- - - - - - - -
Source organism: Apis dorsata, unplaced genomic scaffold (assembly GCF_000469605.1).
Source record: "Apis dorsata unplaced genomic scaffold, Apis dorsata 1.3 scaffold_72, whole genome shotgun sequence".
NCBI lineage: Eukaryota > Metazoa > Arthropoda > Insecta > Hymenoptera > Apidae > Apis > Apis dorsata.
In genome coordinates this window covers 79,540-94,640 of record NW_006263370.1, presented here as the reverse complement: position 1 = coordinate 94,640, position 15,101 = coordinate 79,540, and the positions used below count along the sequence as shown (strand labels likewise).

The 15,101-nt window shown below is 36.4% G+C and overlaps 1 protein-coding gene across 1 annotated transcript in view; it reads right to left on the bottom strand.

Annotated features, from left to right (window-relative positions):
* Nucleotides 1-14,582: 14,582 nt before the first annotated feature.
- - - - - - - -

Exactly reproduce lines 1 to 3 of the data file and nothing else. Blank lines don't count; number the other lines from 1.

Source organism: Apis dorsata, unplaced genomic scaffold (assembly GCF_000469605.1).
Source record: "Apis dorsata unplaced genomic scaffold, Apis dorsata 1.3 scaffold_72, whole genome shotgun sequence".
NCBI lineage: Eukaryota > Metazoa > Arthropoda > Insecta > Hymenoptera > Apidae > Apis > Apis dorsata.